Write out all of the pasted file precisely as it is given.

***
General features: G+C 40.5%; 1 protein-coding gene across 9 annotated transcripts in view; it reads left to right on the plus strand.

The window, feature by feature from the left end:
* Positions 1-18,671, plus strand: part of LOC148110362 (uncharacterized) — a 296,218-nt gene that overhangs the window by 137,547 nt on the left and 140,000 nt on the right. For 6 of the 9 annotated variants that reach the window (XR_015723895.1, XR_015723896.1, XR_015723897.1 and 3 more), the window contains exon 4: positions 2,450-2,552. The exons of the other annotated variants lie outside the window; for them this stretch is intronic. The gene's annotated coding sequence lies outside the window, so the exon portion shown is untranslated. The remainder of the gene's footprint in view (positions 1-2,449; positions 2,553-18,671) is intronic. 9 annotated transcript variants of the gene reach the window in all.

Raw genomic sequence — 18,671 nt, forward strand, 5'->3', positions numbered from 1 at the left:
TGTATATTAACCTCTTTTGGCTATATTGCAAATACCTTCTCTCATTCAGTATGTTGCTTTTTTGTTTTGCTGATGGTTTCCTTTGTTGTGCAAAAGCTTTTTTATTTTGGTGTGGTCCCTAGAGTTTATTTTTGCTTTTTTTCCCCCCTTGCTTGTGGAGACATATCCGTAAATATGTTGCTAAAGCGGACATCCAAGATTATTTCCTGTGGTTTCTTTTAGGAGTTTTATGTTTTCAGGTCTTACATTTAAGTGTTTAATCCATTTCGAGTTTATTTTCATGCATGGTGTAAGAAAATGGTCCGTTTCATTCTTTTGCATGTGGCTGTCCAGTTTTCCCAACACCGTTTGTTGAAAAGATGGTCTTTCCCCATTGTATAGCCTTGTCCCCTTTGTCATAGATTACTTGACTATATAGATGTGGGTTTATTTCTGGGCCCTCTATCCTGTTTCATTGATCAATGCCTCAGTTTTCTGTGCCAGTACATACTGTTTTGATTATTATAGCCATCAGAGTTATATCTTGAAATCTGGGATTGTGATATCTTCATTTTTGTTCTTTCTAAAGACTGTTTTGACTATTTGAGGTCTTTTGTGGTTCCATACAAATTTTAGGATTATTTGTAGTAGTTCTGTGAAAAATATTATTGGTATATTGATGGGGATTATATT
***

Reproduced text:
General features: G+C 40.5%; 1 protein-coding gene across 9 annotated transcripts in view; it reads left to right on the plus strand.

The window, feature by feature from the left end:
* Positions 1-18,671, plus strand: part of LOC148110362 (uncharacterized) — a 296,218-nt gene that overhangs the window by 137,547 nt on the left and 140,000 nt on the right. For 6 of the 9 annotated variants that reach the window (XR_015723895.1, XR_015723896.1, XR_015723897.1 and 3 more), the window contains exon 4: positions 2,450-2,552. The exons of the other annotated variants lie outside the window; for them this stretch is intronic. The gene's annotated coding sequence lies outside the window, so the exon portion shown is untranslated. The remainder of the gene's footprint in view (positions 1-2,449; positions 2,553-18,671) is intronic. 9 annotated transcript variants of the gene reach the window in all.

Raw genomic sequence — 18,671 nt, forward strand, 5'->3', positions numbered from 1 at the left:
TGTATATTAACCTCTTTTGGCTATATTGCAAATACCTTCTCTCATTCAGTATGTTGCTTTTTTGTTTTGCTGATGGTTTCCTTTGTTGTGCAAAAGCTTTTTTATTTTGGTGTGGTCCCTAGAGTTTATTTTTGCTTTTTTTCCCCCCTTGCTTGTGGAGACATATCCGTAAATATGTTGCTAAAGCGGACATCCAAGATTATTTCCTGTGGTTTCTTTTAGGAGTTTTATGTTTTCAGGTCTTACATTTAAGTGTTTAATCCATTTCGAGTTTATTTTCATGCATGGTGTAAGAAAATGGTCCGTTTCATTCTTTTGCATGTGGCTGTCCAGTTTTCCCAACACCGTTTGTTGAAAAGATGGTCTTTCCCCATTGTATAGCCTTGTCCCCTTTGTCATAGATTACTTGACTATATAGATGTGGGTTTATTTCTGGGCCCTCTATCCTGTTTCATTGATCAATGCCTCAGTTTTCTGTGCCAGTACATACTGTTTTGATTATTATAGCCATCAGAGTTATATCTTGAAATCTGGGATTGTGATATCTTCATTTTTGTTCTTTCTAAAGACTGTTTTGACTATTTGAGGTCTTTTGTGGTTCCATACAAATTTTAGGATTATTTGTAGTAGTTCTGTGAAAAATATTATTGGTATATTGATGGGGATTATATT